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Occitania - FRJ

EU regions: France > Occitania

map of Occitania FRJ
unemployment rate20227.6
youth unemployment rate202216.4
Long term unemployment
long term unemployment20222
share of long term unemployed202226.3
Life long learning
life long learning participation202213
number of inhabitants20226 060 331
population density202283
old-age dependency ratio202239
Gender differences
gender gap in employment rate202291.41
Graduates and young people
unemployment rate of youth with elementary education202221.1
Gross domestic product
GDP per capita in PPS of EU average202185
employment rate202267.9

more on wikipedia * more on wikidata Q18678265 * Occitania slovensky: FRJ

demographic pyramid FRJ Occitania based on economic activity – employed, unemploye, inactive demographic pyramid FRJ 1996 Occitania, population pyramid of Occitania demographic pyramid FRJ Occitania

Employment by sectors, Occitania

A80.43 %
B-E243.110 %
F172.47 %
G-I559.222 %
J97.24 %
K65.53 %
L301 %
M_N255.210 %
NRP27.41 %
O-Q805.332 %
R-U160.96 %
TOTAL2496.5100 %

za 2022, zdroj Eurostat, tabuľka [lfst_r_lfe2en2]

Employment by sectors, Occitania, 2022From wikipedia: Occitanie (French pronunciation: [ɔksitani] (listen); Occitan: Occitània [utsiˈtanjɔ]; Catalan: Occitània [uksiˈtaniə]), Occitany or Occitania () is the southernmost administrative region of metropolitan France excluding Corsica, created on 1 January 2016 from the former regions of Languedoc-Roussillon and Midi-Pyrénées. The Conseil d'État approved Occitanie as the new name of the region on 28 September 2016, coming into effect on 30 September 2016.

The modern administrative region is named after the larger cultural and historical region of Occitania, which corresponds with the southern third of France. The region Occitanie as it is today covers a territory similar to that ruled by the Counts of Toulouse in the 12th and 13th centuries. The banner of arms of the Counts of Toulouse, known colloquially as the Occitan cross, is used by the modern region and is also a popular cultural symbol.


Enacted in 2014, the territorial reform of the French regions had been subject to debate for many years. The reform law used as the new region's provisional name the hyphenated names of its predecessors: Languedoc-Roussillon and Midi-Pyrénées, in alphabetical order. As for most of the merged regions, a permanent name was then proposed by the new regional council to replace that provisional name. On 24 June 2016, the regional council of Languedoc-Roussillon-Midi-Pyrénées adopted the name Occitanie after lengthy public consultation. The provisional name of the region was withdrawn on 30 September 2016, when the new name took effect.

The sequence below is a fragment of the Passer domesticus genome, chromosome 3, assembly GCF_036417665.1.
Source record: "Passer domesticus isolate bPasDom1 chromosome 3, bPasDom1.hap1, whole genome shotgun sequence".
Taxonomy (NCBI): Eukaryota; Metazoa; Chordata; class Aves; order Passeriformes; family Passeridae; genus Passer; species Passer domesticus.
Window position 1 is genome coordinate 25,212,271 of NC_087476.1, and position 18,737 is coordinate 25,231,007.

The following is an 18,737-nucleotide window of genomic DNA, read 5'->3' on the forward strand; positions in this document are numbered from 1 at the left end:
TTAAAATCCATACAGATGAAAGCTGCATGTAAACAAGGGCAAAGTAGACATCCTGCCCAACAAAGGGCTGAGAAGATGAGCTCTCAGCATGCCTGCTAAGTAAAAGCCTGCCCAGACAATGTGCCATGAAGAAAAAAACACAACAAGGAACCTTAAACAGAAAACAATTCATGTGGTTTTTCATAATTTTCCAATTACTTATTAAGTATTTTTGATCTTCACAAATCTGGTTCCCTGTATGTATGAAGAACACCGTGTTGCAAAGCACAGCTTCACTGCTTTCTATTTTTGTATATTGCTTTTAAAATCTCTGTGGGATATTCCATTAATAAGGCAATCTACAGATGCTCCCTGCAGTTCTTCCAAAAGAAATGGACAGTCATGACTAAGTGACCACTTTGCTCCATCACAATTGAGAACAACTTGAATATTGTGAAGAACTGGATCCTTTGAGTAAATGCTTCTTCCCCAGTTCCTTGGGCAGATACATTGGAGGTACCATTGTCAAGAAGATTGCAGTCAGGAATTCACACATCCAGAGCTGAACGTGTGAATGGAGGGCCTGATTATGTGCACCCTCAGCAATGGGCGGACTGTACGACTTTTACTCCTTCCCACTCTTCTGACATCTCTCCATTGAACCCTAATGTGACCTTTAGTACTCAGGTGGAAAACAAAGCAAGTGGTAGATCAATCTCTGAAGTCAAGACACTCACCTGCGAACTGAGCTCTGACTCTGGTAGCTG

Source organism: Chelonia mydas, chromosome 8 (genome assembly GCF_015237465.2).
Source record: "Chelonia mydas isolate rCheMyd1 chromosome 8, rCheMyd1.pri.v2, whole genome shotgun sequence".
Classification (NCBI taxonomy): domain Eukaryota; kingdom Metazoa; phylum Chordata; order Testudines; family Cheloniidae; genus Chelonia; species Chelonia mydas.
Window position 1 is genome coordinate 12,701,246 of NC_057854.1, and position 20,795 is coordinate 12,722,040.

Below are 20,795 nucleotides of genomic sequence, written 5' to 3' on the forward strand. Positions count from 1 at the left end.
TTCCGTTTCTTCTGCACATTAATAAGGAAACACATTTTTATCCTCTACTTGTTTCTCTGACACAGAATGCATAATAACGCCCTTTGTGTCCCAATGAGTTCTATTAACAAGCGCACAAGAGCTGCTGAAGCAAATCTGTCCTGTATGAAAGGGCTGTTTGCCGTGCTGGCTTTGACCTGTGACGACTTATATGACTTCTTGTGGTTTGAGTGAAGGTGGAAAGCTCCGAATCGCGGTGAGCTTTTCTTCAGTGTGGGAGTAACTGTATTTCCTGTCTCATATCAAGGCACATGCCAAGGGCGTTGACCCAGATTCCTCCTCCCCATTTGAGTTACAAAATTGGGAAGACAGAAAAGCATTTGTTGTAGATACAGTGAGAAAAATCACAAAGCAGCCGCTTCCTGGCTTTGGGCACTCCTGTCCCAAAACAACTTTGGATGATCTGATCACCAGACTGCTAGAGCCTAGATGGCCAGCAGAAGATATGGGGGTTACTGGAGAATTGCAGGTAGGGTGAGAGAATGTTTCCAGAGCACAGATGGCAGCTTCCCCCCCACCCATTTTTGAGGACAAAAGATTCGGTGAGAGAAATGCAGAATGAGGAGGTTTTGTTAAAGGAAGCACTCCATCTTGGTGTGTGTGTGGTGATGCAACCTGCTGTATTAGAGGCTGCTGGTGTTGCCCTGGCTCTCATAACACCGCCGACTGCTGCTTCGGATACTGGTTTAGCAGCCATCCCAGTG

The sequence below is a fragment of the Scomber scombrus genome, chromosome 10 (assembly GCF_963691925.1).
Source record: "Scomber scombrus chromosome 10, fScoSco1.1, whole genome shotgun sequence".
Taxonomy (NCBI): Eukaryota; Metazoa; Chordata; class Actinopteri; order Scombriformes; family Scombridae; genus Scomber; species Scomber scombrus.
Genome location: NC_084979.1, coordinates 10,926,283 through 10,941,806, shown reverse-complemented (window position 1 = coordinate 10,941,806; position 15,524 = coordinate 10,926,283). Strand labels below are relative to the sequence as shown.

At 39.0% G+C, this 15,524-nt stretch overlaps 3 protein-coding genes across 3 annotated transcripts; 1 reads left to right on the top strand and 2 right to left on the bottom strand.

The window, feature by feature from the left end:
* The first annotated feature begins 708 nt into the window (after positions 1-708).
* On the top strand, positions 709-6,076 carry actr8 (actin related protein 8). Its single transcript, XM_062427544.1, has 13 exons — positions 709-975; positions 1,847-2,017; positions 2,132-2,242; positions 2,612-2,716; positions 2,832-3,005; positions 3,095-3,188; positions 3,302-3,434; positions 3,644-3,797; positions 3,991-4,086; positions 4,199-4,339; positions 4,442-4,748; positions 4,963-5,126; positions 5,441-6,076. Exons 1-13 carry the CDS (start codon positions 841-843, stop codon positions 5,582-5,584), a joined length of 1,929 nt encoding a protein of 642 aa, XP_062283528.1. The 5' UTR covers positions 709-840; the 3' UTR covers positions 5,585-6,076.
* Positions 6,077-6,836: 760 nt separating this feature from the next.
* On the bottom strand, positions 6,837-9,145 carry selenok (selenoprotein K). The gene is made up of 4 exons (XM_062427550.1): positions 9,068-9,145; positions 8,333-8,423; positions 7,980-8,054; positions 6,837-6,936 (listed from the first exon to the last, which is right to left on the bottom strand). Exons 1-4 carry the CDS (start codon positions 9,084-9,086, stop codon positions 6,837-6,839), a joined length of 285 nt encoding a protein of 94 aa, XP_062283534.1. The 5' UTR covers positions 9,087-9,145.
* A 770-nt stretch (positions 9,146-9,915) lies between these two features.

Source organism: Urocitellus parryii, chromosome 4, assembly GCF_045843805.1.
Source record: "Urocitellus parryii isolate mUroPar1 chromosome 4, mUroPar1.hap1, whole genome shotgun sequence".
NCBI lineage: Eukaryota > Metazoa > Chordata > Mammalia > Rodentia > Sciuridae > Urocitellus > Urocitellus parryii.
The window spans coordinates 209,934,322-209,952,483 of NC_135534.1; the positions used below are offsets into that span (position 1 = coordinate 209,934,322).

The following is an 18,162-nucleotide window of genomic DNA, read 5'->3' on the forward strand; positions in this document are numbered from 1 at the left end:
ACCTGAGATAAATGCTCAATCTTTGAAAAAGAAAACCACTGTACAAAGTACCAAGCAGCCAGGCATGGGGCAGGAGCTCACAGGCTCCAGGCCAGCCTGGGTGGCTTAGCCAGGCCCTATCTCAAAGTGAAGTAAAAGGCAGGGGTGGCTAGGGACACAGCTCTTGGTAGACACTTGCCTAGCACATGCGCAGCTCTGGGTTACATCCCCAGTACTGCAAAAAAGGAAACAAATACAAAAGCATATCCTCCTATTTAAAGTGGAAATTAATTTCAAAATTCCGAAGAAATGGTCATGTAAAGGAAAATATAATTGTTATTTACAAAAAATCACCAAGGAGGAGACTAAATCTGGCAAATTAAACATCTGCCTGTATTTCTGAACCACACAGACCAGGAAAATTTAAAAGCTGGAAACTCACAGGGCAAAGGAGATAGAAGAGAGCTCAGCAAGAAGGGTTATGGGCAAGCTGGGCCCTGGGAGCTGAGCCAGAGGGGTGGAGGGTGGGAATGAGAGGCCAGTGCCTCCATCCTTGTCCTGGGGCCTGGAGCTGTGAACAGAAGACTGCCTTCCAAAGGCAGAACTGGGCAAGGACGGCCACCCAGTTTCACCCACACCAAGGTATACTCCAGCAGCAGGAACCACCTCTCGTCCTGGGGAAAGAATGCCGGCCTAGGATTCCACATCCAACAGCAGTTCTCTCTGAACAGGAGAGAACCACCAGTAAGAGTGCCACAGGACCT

Occitanie, the new name, derives from the historical appellation of the broader region, and refers to the historical use throughout that territory of the Occitan language and its various dialects, which are so named for the word òc, the Occitan word for oui or „yes“. The circa 450,000 French Catalans living in the region (or Catalans of the North, as they mostly call themselves) expressed dismay at the regional assembly resolution, regarding the new name as ignoring their presence.

other: France, Grand Est, Brittany, Corsica, overseas department and region of France, Auvergne-Rhône-Alpes, Occitania, Normandy, Île-de-France, Centre-Val de Loire, Pays de la Loire, Bourgogne-Franche-Comté, Hauts-de-France, New Aquitaine, Provence-Alpes-Côte d'Azur

neighbours: New Aquitaine, Este, Provence-Alpes-Côte d'Azur, Auvergne-Rhône-Alpes, Noreste

subregions: Languedoc-Roussillon, Midi-Pyrénées

Suggested citation: Michal Páleník: EU regions - Occitania - FRJ, IZ Bratislava, retrieved from: https://www.iz.sk/en/projects/eu-regions/FRJ